which the physician’s opinion is supported by relevant evidence; (4) consistency
between the opinion and the record as a whole; (5) whether or not the physician is
a specialist in the area upon which an opinion is rendered; and (6) other factors
brought to the ALJ’s attention which tend to support or contradict the opinion.
Watkins v. Barnhart, 350 F.3d 1297, 1301 (10th Cir. 2003) (quoting Drapeau v. Massanari, 255
F.3d 1211, 1213 (10th Cir. 2001)); see also 20 C.F.R. § 416.927(c). “[N]ot every factor for
weighing opinion evidence will apply in every case.” Oldham v. Astrue, 509 F.3d 1254, 1258
(10th Cir. 2007) (quoting SSR 06-03p, 2006 WL 2329939, at *5). Thus, an “ALJ need not
explicitly discuss all the factors if his decision is ‘sufficiently specific to make clear to any
subsequent reviewers the weight he gave to the medical opinion and the reasons for that
weight.’” Rivera v. Colvin, 629 F. App’x 842, 844 (10th Cir. 2015) (unpublished) (quoting
Oldham, 509 F.3d at 1258).
The ALJ addressed Dr. Krueger’s opinion as follows:
Dr. Krueger performed a consultative examination on the Claimant on October
19, 2013. Exh. 6F. The doctor stated the Claimant had a marked impairment with
her arithmetic and reading. He concluded she had serious learning problems and
significant problems with depression. The doctor's opinion also contains an
opinion regarding the Claimant's ability to work. Because my decision does not
address the Claimant's ability to work, I give his opinions regarding the
Claimant's ability to work no weight. The doctor's opinion is a snapshot of the
Claimant's condition at one time and he did not review other evidence. In light of
these limitations, I find that his opinion that the Claimant suffers from a marked
impairment in arithmetic and reading overstates the Claimant's limitations and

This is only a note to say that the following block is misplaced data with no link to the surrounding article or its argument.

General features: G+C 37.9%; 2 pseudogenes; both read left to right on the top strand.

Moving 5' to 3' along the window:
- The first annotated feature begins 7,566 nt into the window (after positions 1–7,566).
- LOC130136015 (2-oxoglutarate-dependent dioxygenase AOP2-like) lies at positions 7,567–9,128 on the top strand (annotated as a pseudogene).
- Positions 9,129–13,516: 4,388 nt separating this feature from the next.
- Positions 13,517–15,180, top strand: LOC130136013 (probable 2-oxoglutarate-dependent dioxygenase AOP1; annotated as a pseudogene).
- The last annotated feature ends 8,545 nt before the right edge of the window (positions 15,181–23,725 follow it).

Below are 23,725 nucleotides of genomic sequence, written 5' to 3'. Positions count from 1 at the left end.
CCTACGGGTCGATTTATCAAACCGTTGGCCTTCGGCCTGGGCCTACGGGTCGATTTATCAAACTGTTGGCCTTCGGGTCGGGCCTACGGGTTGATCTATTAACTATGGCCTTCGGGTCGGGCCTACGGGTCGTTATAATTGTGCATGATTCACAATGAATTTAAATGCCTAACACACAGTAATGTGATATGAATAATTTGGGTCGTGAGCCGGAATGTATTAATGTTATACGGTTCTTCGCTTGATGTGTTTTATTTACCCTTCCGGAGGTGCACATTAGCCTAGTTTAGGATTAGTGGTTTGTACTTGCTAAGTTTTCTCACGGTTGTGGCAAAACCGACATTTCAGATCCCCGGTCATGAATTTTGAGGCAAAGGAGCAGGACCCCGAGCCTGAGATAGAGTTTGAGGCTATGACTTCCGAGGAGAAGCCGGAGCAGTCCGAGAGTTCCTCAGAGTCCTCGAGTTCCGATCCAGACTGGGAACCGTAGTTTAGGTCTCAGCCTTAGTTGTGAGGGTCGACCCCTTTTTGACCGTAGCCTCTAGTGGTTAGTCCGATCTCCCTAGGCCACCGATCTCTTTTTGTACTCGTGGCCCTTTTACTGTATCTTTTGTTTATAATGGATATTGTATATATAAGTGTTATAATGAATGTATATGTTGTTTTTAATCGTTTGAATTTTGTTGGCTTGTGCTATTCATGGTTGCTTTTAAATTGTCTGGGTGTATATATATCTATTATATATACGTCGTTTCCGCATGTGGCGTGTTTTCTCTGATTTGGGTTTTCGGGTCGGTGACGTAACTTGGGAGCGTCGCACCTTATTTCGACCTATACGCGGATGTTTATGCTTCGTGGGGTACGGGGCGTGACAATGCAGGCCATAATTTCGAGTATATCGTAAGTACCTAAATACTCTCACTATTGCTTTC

accord his opinion some weight.
AR at 20. In sum, the ALJ accorded Dr. Krueger’s opinion only “some” weight in this functional
domain because it was a one-time consultation and Dr. Krueger did not review M.E.M.’s medical
Plaintiff argues that this first reason is contrary to law. See Doc. 28 at 3 (citing Chapo v.
Astrue, 682 F. 3d 1285, 1291 (10th Cir. 2012)). It is true that the Tenth Circuit in Chapo
cautioned against rejecting an examining source’s opinion on the basis that he has only examined
the claimant on one occasion. Chapo, 682 F.3d at 1291 (“The Commissioner has not cited a
single authority for the facially dubious proposition that the opinion of an examining medical
source is, as such, dismissible.”). However, Chapo is distinguishable because the ALJ did not
outright reject Dr. Krueger’s opinions, and he provided an additional reason for according less
weight to Dr. Krueger’s opinions: that he had not reviewed the record. Moreover, SSR 09-2P,
which Plaintiff relies on, states that the Administration needs “evidence that is sufficient to
evaluate a child’s limitations on a longitudinal basis.” SSR 09-2P, 2009 WL 396032 at *2
(emphasis added). In other words, it was not inappropriate for the ALJ to consider that Dr.